Grant Reeher, professor of political science and director of the Campbell Institute for Public Affairs in the Maxwell School, was quoted in the Hill article “Ready for somebody? Dems lack heir apparent this time.” Reeher, a specialist in political representation, legislature behavior and…
iSchool mourns passing of Dean Emeritus Robert S. Taylor
Robert S. Taylor, dean emeritus of the School of Information Studies at Syracuse University (iSchool), died Thursday, Jan. 1, at the Francis House in Syracuse after a lengthy illness. He was 90.
During his tenure from 1972-81, Taylor changed the SU School of Library Science into the School of Information Studies in 1974, broadening the scope of the school to more accurately reflect the future of libraries and information management in the then-newly emerging computer age.
Taylor also established the first M.S. in information resource management program (now information management), using language that was later adopted by the federal government when creating its information technology staff structure.
“Bob ushered traditional library schools into the Information Age,” says iSchool Dean Elizabeth D. Liddy. “His visionary leadership set us on course to become the first information school in the nation. His contributions to the school and to the field are monumental and continue to influence the development of the increasingly pivotal field of information studies.”
Two of his seminal works, “Question-Negotiation and Information-Seeking in Libraries” (Lehigh University, Center for the Information Sciences, 1967) and “Value Added Processes in Information Systems” (Ablex Publishing, 1986), continue to be quoted and relevant to shaping scholarly discussions today. His works have been donated to the SU Library’s Special Collections Research Center, and his life is being chronicled in a biography by local writer Russ Tarby.
Among his many honors, Taylor was recognized in 1972 with the American Society for Information Science’s Best Book Award for “The Making of a Library” (John Wiley & Sons Inc.). In 1992, he received the American Society for Information Science’s highest recognition, the Award of Merit. In November 2008, the School of Information Studies Board of Advisors formally acknowledged his contributions with a resolution in his honor.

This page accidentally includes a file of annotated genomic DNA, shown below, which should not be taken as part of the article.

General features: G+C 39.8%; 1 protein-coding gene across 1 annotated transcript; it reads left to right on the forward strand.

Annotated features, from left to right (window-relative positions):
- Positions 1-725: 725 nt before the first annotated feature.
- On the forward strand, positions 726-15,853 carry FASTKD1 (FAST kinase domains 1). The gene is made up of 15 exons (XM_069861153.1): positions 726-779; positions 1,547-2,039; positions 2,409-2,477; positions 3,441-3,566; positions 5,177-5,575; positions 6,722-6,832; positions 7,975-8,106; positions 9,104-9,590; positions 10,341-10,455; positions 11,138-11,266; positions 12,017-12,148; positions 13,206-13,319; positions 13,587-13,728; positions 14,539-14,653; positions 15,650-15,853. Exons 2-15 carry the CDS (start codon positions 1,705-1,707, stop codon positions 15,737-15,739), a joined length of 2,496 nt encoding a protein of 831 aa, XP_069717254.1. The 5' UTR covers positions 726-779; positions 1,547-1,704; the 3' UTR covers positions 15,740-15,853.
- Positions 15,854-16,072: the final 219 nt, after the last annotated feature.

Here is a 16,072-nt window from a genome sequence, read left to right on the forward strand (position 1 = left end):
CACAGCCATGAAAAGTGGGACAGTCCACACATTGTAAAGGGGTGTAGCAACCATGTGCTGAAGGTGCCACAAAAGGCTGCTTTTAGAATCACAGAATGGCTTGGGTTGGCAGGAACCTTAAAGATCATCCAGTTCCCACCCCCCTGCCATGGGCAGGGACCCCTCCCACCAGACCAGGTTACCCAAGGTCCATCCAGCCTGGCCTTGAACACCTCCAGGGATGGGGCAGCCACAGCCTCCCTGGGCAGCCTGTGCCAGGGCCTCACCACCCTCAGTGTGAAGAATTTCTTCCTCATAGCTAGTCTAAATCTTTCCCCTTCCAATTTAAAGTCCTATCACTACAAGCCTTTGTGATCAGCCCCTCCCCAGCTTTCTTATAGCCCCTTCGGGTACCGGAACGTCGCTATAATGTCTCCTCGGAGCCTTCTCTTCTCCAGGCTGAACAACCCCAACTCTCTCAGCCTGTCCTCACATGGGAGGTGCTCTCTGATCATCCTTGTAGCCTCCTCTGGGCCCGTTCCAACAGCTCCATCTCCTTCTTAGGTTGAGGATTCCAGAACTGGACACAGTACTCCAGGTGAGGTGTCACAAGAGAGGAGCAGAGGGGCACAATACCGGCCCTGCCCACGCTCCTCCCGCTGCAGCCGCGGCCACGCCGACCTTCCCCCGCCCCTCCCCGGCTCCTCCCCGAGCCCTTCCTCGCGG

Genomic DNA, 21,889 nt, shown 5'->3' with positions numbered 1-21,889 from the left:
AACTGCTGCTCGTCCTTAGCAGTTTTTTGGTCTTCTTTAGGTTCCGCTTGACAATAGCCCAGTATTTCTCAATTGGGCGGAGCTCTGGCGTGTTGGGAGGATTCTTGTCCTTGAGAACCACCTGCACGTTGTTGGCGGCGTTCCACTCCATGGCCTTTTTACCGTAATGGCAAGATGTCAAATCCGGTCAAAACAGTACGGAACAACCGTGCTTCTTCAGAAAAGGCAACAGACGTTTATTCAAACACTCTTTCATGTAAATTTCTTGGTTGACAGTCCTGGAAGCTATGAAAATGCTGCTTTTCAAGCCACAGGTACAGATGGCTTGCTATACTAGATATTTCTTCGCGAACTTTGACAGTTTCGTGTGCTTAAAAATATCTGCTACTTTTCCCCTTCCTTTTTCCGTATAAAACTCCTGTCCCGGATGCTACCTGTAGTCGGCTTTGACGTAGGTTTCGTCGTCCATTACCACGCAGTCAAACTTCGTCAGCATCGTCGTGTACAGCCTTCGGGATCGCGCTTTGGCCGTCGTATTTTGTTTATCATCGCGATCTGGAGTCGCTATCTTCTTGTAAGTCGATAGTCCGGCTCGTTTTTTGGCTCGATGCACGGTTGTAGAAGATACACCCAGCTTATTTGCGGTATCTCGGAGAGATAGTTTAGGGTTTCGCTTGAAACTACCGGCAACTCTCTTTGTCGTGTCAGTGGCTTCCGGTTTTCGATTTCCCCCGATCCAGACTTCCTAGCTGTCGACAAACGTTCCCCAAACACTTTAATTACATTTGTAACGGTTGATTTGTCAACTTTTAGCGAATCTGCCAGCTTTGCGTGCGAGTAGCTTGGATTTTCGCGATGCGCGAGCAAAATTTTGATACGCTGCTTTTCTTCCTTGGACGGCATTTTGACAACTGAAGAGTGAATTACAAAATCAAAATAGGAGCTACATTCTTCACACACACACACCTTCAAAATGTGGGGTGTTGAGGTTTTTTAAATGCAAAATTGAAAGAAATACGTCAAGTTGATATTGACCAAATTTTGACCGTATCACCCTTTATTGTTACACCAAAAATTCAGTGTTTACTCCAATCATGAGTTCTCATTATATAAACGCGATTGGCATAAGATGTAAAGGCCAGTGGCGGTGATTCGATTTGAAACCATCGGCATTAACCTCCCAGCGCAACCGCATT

An Ithaca native, Taylor earned a bachelor’s degree in history at Cornell University and worked for a short stint as a sports reporter before being drafted into the U.S. Army in 1942. He became a member of the Army Counter Intelligence Corps until returning to the United States in 1947.
Taylor earned an M.S. in library science from Columbia University in 1950. He was named a Fulbright Lecturer in 1956. He went on to work as a librarian, professor and director of information science at Lehigh University, and then a professor and director of the Library Center at Hampshire College.
Taylor was predeceased by his first wife, Leni Reichenberger Taylor, to whom he was married for nearly 50 years. He is survived by his second wife of 10 years, Fay Inman Taylor; his stepsons, Anton Reichenberger of Long Island; David Golden and wife Karen of Savannah, Ga.; Dan Golden of Hacienda Heights, Calif.; and grandsons William and Max Golden; as well as nieces and nephews, most of whom live in the Dallas area.
A memorial service is being planned at SU’s Hendricks Chapel at a date to be announced.
In lieu of flowers, donations may be made to the Robert and Fay Taylor Scholarship at the SU School of Information Studies, 343 Hinds Hall, Syracuse, N.Y. 13244-4100; or to Francis House, 108 Michaels Ave., Syracuse, N.Y. 13208.
A remembrance site, where individuals can post a comment, can be found at http://ischool.syr.edu.